Wednesday, May 14, 2008
Some time ago Cineaste received a fine interview with writer-director Christian Petzold, which will soon be featured on our website. The article is timed to coincide with Friday's release of his fourth feature, Yella, via Cinema Guild. Given the quick decimation of foreign-language arthouse releases, even award-winning ones like Yella, see it lickety-split if you can; its lead performance, in particular, will linger by the time the piece makes it to pixels.
Subtitles give audiences pause, and I must say if I'm not thoroughly engaged with a film my aging eyes tend to droop as a barrage of words comes at me from the screen. No such problems with Yella. For one thing, it's not that talky; the business-like characters play it close to the vest as they jockey for advantage. For another, Petzold admires American genre pictures, and Yella is essentially his version of Herk Harvey's Carnival of Souls, played straight. It's a nightmare of naturalism, reprising key moments from its source in a new, capitalistic context.
Yella is portrayed by Nina Hoss, who won the Silver Bear at the 2007 Berlin International Film Festival for her anxious-under-the-surface performance. The plot straddles what used to be called the two Germanys, now reconciled but still divided by class and economic opportunity. Yella lives in a backwater East German town, but is planning her exit, which seems to become more permanent than planned when ex-husband Ben (Hinnerk Schonemann) reenters the scene. The emotionally disturbed Ben takes Yella on a car ride that ends with a plunge into the Elbe River, which only Yella survives. Restoring her equilibrium after her ordeal is a smooth-operating venture capitalist, Philipp (David Striesow), who hires her as his aide-de-camp in his ventures (the actor played the commandant in The Counterfeiters). Yella adjusts to a new routine in the wealthier environs of the former West Germany, and she and Philipp, who reminds her of her ex, strike up a more intimate sort of partnership. But there is a price to be paid, and what appears to be Ben's ghost materializes to exact it.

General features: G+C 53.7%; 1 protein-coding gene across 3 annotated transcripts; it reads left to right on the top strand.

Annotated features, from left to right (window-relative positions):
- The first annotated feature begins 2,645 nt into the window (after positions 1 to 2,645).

The horror movie elements give the picture a little jolt, though Yella is not a horror movie. [Nor is it strictly speaking a road movie, though it is a bit of that kind of film, too, punctuated by David Ackles' song "The Road to Cairo."] The quasi-thriller is about the difficulty of transitioning from one life to another, from the homey poverty of the ghost towns of the East to the colder comforts of the status-obsessed West. A romanticized portrait it is not: Both societies have their enticements and disadvantages, which keep Yella in a state not unlike suspended animation, unable to find her place. [Trains and cars, and the holding patterns they impose, are a motif.] When Yella accompanies Philipp on his rounds much of the film is about negotiation, and Hoss excels at listening, as she goes from pupil to peer under his tutelage. In asserting herself, what she can't shut out is her former life. Arriving is the payoff of travel, but in Yella the journey is complicated by conflicting emotions, and the destination a mystery.